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Analyzing AMD’s Balance Sheet from a Shareholder’s Perspective

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Mar. 5 2018, Updated 10:30 a.m. ET

AMD’s balance sheet and shareholders

Advanced Micro Devices (AMD) has improved its balance sheet by reducing its leverage and improving its cash reserves. However, it still has a long way to go toward strengthening its balance sheet and making itself financially flexible like its competitors Intel (INTC) and NVIDIA (NVDA).

From a shareholder’s perspective, the company needs a strong balance sheet to ensure that it’s giving returns on the capital it has invested. However, the ROE (return on equity) of a company, such as AMD, that’s been reporting multiple years of losses is also negative.

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Return-on-equity

ROE is the percentage of net income attributable to the shareholder on the book value of equity. It’s calculated by dividing net income by shareholders’ equity. At the end of 2017, AMD reported GAAP (generally accepted accounting principles) net income of $43 million, which resulted in an ROE of 7%, higher than no returns in 2015 and 2016. AMD’s ROE is far below Intel’s and NVIDIA’s ROEs of 14.2% and 40.8%, respectively.

AMD’s 7% ROE is even lower than its cost of equity of 10.3%, which means the company is paying more for its capital than what it’s generating from that capital. The cost of equity is high because AMD issued new equity worth $600 million in 2016 to repay some of its debt and reduce its interest expenses.

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Understanding AMD’s capital structure

A structure in which capital costs are higher than capital returns is not sustainable. AMD has to do everything it can to increase its net profit margins and sustain them. However, its ability to improve profits is limited because of its large debt. AMD’s balance sheet is highly leveraged, as its debt is 228% of its equity. On the other hand, Intel and NVIDIA have debt-to-equity ratios of 38.8% and 26.7%, respectively.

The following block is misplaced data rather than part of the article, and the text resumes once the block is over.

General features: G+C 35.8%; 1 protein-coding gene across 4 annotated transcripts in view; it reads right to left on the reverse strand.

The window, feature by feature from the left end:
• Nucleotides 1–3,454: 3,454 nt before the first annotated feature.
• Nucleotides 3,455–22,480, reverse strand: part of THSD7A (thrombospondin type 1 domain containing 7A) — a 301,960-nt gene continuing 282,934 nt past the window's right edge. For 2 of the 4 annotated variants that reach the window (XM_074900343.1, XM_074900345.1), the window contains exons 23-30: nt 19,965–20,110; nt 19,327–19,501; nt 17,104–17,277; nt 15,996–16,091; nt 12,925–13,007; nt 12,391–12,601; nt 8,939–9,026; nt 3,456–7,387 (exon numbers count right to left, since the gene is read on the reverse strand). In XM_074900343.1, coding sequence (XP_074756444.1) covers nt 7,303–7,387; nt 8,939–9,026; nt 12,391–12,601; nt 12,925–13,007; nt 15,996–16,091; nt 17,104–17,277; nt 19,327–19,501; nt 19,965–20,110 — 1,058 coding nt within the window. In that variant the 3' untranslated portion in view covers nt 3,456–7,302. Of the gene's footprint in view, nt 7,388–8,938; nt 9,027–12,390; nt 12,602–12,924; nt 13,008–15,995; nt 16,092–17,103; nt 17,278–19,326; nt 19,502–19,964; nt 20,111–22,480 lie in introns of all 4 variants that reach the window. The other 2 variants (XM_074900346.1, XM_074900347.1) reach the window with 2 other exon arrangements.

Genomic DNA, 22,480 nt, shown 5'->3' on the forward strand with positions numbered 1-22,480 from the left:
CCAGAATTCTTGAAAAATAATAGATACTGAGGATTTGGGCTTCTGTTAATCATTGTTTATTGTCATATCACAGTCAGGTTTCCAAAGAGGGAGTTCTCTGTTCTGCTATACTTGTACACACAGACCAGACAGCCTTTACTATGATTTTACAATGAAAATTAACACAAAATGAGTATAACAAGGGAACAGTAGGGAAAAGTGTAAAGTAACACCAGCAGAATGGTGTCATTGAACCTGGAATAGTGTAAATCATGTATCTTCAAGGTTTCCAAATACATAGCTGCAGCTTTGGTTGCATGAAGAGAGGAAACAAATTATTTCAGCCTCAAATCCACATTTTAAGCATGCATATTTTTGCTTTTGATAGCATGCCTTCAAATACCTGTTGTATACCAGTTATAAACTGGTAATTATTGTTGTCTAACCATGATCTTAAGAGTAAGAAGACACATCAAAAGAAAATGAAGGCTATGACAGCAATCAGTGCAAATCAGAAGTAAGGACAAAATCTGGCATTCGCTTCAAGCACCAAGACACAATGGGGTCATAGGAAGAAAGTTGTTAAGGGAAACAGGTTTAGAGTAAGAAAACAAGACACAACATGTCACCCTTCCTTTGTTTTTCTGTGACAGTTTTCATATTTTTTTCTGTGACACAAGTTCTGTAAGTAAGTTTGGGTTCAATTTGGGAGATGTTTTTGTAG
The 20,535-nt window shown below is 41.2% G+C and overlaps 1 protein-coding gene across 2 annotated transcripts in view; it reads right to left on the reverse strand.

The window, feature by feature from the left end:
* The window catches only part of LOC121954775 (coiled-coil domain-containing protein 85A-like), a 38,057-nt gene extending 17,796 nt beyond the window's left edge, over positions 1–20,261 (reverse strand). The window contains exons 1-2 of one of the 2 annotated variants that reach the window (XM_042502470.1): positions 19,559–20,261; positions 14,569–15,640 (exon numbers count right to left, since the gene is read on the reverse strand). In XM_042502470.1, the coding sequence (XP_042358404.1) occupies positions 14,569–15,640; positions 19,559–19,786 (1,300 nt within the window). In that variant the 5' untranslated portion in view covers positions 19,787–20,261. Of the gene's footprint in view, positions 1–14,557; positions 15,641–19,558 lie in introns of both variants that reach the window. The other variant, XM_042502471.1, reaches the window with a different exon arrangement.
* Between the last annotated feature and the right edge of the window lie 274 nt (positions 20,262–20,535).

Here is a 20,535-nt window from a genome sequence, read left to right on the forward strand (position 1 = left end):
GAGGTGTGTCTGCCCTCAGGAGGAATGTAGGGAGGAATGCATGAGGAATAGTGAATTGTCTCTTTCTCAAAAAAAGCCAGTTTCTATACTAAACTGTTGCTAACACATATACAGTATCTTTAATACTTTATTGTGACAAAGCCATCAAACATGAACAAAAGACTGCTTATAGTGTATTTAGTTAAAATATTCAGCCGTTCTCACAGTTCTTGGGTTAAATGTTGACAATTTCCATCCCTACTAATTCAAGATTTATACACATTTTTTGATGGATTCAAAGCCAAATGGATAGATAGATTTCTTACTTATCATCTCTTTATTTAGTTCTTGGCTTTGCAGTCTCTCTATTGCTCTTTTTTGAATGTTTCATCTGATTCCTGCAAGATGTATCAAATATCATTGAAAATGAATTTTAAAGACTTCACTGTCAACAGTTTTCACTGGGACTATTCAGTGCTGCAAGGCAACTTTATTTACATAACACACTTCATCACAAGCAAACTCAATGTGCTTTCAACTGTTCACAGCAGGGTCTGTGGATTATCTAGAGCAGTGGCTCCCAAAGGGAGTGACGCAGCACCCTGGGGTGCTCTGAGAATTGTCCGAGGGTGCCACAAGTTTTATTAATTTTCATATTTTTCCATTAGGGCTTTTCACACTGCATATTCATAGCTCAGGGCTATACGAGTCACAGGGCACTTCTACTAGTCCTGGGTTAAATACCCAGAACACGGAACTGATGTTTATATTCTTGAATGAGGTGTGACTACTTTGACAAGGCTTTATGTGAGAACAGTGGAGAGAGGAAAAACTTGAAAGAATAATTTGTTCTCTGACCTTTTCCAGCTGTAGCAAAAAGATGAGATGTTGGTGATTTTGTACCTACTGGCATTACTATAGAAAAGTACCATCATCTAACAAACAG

It’s important for AMD to significantly reduce its debt because that’s what’s hindering its profitability and obstructing its financial flexibility to invest in future projects.

What ROE means for shareholders

Investors generally look for stocks with high ROE. However, ROE shouldn’t be considered in isolation, because it can be artificially inflated if a company has high debt and low equity. For instance, AMD’s 7% ROE is artificially inflated because of its high debt. Even then, its ROE is far below those of its rivals.

Investors should look for stocks with high ROEs and strong balance sheets, where debt levels are low. For instance, NVIDIA has an ROE of 40.8%—higher than AMD’s or INTC’s—and debt-to-equity of 26.3%—lower than AMD’s or INTC’s. Even Micron Technology (MU) has an ROE of 33% and a debt-to-equity of 40%.

However, hedge fund managers and institutional investors are optimistic about AMD and are buying stakes in it. We’ll look into this in the next part of the series.

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